The multi-year program will focus on supporting the Bangladeshi National Action Plan for Fire and Building Safety developed in the wake of the Rana Plaza collapse in April. The National Action Plan calls for an assessment of all active export-oriented, RMG factories in Bangladesh to be completed by Dec. 31.

The plan is supported by other parallel initiatives focused on the RMG sector in Bangladesh, namely the Accord on Fire and Building Safety in Bangladesh, which was signed by over 80 leading clothing brands and retailers, and the Alliance for Bangladesh Worker Safety, a binding five-year undertaking by North American apparel companies and retailers to improve safety in more than 500 factories.

Opportunities for Work

A group of 22 students from rural Gazipur and remote North Bengal, Bangladesh’s poorest region, now will be employed in the RMG sector after completing a three-month skills training program. An additional 26 students just started the training program. After a 3-month training period and subsequent skills assessment, trainees will be certified and employed as junior machine operators in local RMG factories.

“Bangladesh has made great progress in recent years. It is fortunate to have a young, dynamic work force. Giving them the skills for future employment will be a key to Bangladesh’s success. The TVET Reform Project is making that happen, through changing the way that skills development works and encouraging initiatives such as these,” said William Hanna, EU ambassador to Bangladesh.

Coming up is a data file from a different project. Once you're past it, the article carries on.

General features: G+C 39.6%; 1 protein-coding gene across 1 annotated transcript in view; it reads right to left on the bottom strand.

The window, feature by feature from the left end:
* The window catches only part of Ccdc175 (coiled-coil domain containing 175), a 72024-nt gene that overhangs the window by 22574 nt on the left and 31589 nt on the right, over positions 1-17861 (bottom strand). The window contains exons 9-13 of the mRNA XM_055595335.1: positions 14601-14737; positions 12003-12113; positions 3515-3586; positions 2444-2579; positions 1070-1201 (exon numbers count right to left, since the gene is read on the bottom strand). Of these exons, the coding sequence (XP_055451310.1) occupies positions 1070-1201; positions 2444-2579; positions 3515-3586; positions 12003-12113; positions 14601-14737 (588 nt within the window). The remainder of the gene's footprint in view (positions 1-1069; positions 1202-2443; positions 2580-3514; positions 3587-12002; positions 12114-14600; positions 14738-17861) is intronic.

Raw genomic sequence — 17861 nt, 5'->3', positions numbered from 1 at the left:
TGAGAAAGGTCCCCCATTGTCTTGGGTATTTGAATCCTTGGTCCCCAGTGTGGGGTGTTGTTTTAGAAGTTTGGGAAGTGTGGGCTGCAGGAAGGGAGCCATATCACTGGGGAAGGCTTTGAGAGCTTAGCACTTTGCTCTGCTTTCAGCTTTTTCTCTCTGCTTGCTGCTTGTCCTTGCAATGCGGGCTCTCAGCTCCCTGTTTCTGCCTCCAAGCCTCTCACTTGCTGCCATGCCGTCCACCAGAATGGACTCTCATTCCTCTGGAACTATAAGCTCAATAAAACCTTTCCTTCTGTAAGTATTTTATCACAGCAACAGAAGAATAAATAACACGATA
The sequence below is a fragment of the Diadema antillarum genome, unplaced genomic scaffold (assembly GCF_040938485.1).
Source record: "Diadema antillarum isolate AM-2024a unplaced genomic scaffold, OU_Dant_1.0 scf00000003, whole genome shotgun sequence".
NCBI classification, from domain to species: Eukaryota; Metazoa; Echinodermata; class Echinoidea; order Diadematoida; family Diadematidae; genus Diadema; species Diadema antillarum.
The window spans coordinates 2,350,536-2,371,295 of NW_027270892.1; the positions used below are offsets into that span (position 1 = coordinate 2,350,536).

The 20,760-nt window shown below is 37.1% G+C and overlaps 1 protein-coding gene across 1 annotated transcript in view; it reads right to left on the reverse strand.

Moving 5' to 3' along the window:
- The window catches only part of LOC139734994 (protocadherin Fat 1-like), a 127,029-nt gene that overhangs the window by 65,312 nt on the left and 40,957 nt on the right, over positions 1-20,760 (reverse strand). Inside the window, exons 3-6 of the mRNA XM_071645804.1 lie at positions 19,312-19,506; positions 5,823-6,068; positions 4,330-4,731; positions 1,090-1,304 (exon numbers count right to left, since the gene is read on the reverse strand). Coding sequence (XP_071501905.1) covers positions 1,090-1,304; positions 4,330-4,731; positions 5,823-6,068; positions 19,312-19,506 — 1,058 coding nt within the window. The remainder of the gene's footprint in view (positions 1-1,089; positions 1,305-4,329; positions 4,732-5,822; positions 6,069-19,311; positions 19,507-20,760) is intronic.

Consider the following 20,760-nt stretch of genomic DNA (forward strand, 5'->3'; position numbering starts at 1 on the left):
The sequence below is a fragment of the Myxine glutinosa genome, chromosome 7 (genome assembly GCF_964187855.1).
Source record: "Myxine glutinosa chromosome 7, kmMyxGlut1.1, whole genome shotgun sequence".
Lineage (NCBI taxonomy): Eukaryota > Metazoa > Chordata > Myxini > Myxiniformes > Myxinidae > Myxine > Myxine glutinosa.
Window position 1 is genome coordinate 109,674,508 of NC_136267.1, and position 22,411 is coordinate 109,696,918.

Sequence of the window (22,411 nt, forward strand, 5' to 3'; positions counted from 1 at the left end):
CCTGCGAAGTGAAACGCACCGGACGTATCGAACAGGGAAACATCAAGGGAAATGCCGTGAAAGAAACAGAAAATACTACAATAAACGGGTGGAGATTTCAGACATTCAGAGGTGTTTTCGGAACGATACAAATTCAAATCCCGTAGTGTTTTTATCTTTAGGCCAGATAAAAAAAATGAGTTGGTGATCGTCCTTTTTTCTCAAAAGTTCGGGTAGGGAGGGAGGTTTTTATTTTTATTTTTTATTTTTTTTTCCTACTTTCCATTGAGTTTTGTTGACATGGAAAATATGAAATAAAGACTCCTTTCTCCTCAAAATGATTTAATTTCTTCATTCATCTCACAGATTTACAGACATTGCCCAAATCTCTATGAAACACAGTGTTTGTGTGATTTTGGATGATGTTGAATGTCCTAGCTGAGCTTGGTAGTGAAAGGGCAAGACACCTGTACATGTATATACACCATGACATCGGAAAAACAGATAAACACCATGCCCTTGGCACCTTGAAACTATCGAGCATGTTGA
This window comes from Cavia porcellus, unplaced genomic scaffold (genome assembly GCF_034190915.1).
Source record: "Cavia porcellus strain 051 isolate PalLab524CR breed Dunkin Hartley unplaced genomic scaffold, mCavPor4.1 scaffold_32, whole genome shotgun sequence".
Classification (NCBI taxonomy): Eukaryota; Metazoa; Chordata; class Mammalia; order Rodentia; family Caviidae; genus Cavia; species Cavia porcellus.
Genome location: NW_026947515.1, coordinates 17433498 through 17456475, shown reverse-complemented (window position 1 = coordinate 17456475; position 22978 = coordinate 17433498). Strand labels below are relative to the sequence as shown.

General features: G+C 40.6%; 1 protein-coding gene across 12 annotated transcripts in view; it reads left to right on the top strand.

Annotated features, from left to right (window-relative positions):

The project is a partnership between East Knitting & Dyeing Industries, IDLC Finance, the ILO TVET Reform Project, Gazipur Technical School and College, Care Bangladesh and Shiree.

“The management of Far East Knitting and Dyeing Industries sees this as a great opportunity for us to give back to the very group of people who help us achieve success at an international level. Our challenge and objective is to see these challenged people turn into trained hands and live their lives with dignity,” said Asif Moyeen, managing director, Far East.

The project was conceptualized by the IDLC and the ILO and based on a learning-and-earning model developed by the ILO TVET Reform Project, funded by the European Union. The same model also is being used in Chittagong Women’s Polytechnic Institute, and five more institutions in the wider Dhaka region will begin using it by the end of 2013. Far East and IDLC are sponsoring the project. Gazipur Technical School and College, under the Directorate of Technical Education of the government of Bangladesh, is providing the training. CARE Bangladesh and Shiree are sourcing participants from North Bengal.

“We are proud to be associated with this noble initiative as part of our CSR commitment, and we want to contribute more towards empowering people in future”, said Selim R.F. Hussain, CEO and managing director, IDLC.

EHS Today will have a special section on worker safety in Bangladesh and its impact on the global supply chain in the October issue of the magazine.